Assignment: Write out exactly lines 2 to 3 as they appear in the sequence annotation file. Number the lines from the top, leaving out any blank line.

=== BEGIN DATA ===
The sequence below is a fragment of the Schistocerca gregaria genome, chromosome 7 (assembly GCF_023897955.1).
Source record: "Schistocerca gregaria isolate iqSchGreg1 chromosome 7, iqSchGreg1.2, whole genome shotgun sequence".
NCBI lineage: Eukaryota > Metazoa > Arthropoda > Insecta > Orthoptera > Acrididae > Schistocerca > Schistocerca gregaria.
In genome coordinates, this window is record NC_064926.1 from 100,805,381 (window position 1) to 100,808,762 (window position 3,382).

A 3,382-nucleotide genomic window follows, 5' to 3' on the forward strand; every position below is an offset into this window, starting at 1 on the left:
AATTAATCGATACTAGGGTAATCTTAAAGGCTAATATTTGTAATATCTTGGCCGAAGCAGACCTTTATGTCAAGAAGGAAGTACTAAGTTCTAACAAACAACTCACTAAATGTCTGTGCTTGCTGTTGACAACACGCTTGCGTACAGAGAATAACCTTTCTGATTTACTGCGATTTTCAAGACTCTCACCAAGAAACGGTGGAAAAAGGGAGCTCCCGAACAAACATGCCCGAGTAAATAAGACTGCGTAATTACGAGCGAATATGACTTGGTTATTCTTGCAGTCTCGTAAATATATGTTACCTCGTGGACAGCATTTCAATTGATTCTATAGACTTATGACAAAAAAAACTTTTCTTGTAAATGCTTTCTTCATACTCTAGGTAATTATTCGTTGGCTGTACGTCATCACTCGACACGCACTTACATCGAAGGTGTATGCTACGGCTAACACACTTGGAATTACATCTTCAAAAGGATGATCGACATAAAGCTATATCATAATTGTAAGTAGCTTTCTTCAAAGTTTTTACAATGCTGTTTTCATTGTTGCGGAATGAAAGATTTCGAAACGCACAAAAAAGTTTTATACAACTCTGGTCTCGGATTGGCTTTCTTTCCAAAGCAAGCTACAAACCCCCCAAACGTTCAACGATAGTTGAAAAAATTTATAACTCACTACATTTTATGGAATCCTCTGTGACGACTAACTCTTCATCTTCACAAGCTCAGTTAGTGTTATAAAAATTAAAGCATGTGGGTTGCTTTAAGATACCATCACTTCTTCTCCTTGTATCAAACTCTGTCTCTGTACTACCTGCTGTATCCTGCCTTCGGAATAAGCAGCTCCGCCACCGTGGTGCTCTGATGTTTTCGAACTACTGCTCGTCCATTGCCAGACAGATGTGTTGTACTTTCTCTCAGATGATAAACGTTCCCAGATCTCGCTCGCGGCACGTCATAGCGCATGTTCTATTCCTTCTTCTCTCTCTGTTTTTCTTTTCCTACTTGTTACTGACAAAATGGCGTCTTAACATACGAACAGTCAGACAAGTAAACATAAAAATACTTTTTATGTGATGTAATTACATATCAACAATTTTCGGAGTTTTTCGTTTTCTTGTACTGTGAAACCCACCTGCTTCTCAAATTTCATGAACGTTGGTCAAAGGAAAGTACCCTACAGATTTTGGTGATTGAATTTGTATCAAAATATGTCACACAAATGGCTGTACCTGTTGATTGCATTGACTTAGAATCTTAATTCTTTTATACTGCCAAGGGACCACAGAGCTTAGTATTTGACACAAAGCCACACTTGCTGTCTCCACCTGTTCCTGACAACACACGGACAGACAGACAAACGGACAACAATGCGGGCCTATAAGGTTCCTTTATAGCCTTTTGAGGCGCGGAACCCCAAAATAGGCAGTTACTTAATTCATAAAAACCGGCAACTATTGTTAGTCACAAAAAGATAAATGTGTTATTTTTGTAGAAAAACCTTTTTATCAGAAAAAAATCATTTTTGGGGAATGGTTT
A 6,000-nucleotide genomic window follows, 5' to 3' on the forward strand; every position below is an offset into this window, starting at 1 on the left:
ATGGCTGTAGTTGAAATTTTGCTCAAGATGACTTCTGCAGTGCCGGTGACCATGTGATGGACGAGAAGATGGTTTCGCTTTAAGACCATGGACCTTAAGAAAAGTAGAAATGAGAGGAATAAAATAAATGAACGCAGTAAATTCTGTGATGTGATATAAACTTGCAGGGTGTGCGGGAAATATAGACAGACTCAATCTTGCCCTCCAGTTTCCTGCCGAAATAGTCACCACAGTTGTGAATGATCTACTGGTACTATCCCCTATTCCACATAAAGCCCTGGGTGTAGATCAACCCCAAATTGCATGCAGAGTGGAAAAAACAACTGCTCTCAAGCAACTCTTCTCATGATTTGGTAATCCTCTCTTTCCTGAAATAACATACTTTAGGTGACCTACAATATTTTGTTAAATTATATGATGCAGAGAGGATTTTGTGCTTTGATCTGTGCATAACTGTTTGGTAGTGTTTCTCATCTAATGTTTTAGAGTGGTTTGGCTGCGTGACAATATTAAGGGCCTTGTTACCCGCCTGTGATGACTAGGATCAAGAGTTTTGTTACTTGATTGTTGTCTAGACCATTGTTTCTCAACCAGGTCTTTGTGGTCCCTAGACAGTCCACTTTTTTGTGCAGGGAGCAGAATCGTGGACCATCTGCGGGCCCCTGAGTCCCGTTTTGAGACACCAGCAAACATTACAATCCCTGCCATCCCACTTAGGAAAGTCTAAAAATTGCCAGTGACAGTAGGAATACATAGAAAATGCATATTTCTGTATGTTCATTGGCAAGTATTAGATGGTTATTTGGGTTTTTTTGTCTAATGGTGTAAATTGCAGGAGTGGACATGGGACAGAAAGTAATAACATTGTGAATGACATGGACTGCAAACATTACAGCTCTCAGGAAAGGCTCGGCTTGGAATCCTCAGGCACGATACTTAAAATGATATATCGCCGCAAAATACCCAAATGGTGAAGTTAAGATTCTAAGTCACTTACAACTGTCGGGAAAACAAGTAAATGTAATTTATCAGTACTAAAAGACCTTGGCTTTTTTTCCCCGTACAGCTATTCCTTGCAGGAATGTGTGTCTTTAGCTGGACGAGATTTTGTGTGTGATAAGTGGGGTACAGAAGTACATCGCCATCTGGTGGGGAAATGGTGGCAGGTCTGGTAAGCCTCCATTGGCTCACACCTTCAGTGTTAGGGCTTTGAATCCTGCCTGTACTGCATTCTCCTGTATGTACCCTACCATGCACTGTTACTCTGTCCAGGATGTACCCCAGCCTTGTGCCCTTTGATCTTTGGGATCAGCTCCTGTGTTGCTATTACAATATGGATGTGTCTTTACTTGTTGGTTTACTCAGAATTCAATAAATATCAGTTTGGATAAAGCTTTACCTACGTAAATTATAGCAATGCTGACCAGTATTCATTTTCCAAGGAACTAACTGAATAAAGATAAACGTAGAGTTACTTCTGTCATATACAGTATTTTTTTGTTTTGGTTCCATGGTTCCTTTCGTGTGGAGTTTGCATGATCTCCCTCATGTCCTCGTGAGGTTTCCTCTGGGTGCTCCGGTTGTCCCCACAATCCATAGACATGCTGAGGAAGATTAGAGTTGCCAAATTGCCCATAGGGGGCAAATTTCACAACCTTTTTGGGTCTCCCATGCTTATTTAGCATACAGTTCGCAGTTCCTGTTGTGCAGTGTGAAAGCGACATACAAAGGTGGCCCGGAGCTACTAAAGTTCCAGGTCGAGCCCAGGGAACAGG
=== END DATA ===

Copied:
Source record: "Schistocerca gregaria isolate iqSchGreg1 chromosome 7, iqSchGreg1.2, whole genome shotgun sequence".
NCBI lineage: Eukaryota > Metazoa > Arthropoda > Insecta > Orthoptera > Acrididae > Schistocerca > Schistocerca gregaria.